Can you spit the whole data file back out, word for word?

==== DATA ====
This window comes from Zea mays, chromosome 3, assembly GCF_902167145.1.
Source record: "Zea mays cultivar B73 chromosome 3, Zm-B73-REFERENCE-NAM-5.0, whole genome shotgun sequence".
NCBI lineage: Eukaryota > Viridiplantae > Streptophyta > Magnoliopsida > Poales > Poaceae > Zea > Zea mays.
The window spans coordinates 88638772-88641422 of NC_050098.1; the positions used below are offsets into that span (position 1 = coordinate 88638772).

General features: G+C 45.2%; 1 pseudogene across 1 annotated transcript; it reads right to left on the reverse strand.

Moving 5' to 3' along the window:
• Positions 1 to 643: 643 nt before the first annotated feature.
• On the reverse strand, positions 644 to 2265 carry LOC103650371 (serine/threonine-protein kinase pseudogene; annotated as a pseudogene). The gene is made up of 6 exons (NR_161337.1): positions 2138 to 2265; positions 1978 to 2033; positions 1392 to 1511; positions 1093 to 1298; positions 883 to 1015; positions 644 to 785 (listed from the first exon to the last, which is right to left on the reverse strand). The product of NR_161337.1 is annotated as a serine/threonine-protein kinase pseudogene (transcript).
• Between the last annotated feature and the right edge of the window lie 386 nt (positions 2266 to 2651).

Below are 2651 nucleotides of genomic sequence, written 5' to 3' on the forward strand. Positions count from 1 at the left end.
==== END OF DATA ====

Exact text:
This window comes from Zea mays, chromosome 3, assembly GCF_902167145.1.
Source record: "Zea mays cultivar B73 chromosome 3, Zm-B73-REFERENCE-NAM-5.0, whole genome shotgun sequence".
NCBI lineage: Eukaryota > Viridiplantae > Streptophyta > Magnoliopsida > Poales > Poaceae > Zea > Zea mays.
The window spans coordinates 88638772-88641422 of NC_050098.1; the positions used below are offsets into that span (position 1 = coordinate 88638772).

General features: G+C 45.2%; 1 pseudogene across 1 annotated transcript; it reads right to left on the reverse strand.

Moving 5' to 3' along the window:
• Positions 1 to 643: 643 nt before the first annotated feature.
• On the reverse strand, positions 644 to 2265 carry LOC103650371 (serine/threonine-protein kinase pseudogene; annotated as a pseudogene). The gene is made up of 6 exons (NR_161337.1): positions 2138 to 2265; positions 1978 to 2033; positions 1392 to 1511; positions 1093 to 1298; positions 883 to 1015; positions 644 to 785 (listed from the first exon to the last, which is right to left on the reverse strand). The product of NR_161337.1 is annotated as a serine/threonine-protein kinase pseudogene (transcript).
• Between the last annotated feature and the right edge of the window lie 386 nt (positions 2266 to 2651).

Below are 2651 nucleotides of genomic sequence, written 5' to 3' on the forward strand. Positions count from 1 at the left end.